Theory | Documents | Issues | US Policy | UN Policy | Independent Organizations | Search by Region | Home

Excessive Use of Force by US Police

After an anti-war demonstration in Port of Oakland, California, on April 7th 2003, at least 21 people were injured. Police fired non-lethal weapons, including bean bags, wooden bullets and sting ball grenades at demonstrators, causing injuries to at least twelve protesters, and nine by-standers who were not involved in the demonstration. There is concern an inappropriate response was adopted when police opened fire within 30 seconds of ordering demonstrators to disperse and fired projectiles directly at demonstrators within close range, including wooden bullets.

Evidence has shown that the weapons used can cause serious internal injuries, break bones, inflict blindness, and are potentially lethal. A full inquiry is needed to confirm whether any of these weapons were misused and steps should also be taken to ensure that police do not subject further protesters to such treatment.
If the allegations are true, the actions taken by police would clearly be incompatible with international standards requiring that law enforcement officials should use force only as a last resort, in proportion to the threat posed, and in a way to minimize damage or injury. All law enforcement agencies across the USA must introduce strict limitations on use of crowd control weapons with clear monitoring procedures.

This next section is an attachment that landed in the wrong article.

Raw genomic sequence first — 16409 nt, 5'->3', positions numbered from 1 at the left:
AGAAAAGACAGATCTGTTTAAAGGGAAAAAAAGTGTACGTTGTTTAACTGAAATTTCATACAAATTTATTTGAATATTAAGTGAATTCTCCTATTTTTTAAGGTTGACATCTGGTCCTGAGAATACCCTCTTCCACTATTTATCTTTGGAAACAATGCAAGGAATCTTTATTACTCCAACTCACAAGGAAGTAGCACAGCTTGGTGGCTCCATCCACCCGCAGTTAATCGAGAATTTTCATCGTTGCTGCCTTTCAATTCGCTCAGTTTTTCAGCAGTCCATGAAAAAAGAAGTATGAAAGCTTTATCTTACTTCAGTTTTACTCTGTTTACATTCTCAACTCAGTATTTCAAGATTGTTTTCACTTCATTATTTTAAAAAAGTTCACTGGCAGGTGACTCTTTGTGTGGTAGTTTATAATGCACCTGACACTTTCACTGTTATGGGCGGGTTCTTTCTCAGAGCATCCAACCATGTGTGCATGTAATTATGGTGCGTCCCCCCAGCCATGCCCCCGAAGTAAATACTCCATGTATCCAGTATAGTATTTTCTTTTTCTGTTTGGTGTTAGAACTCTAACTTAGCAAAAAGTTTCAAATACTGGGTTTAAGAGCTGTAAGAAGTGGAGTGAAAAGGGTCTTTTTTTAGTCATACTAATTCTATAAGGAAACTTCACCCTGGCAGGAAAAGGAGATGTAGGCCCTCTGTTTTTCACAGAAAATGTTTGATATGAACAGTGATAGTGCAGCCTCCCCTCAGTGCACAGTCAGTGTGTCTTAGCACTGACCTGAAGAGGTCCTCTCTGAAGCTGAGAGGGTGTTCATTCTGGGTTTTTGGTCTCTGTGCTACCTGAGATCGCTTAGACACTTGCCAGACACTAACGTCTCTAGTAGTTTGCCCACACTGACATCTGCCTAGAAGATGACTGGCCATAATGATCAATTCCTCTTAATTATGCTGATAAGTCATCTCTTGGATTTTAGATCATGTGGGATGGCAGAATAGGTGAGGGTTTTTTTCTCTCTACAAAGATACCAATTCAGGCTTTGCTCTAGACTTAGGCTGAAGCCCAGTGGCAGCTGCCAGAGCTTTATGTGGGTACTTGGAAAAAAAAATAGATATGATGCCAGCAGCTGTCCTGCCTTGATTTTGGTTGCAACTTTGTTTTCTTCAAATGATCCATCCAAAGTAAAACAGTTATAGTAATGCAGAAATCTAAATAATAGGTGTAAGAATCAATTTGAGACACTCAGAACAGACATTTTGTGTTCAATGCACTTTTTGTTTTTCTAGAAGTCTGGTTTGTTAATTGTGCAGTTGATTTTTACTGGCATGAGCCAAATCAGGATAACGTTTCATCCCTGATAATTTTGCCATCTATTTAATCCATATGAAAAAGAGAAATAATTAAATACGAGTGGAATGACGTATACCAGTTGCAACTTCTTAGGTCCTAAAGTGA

The Proyecto Varela is a petition for referendum on legal reform for greater personal, political and economic freedoms, as well as amnesty for political prisoners. In March 2002, project organizers reported having collected the 10,000 signatures constitutionally required to hold a referendum. This effort is led by Oswaldo Payá Sardiñas, of the Movimiento Cristiano Liberación, (Christian Liberation Movement). Activists for the Proyecto Varela have been subjected to threats, short-term detention, summons, confiscation of materials and other forms of harassment by State Security agents. However, Oswaldo Payá has not been detained or harassed in connection with his activities.

In order to rectify the brutal actions of the authorities, the Cuban government must immediate release information regarding the detention of all concerned, the charges against them and the legal grounds on which they will be tried. These detainees may be prisoners of conscience, detained solely for exercising their rights to freedom of expression, assembly and association.

AI INDEX: AMR 51/056/2003 15 April 2003

Return to Americas Index

Copyright © Laura Rowe.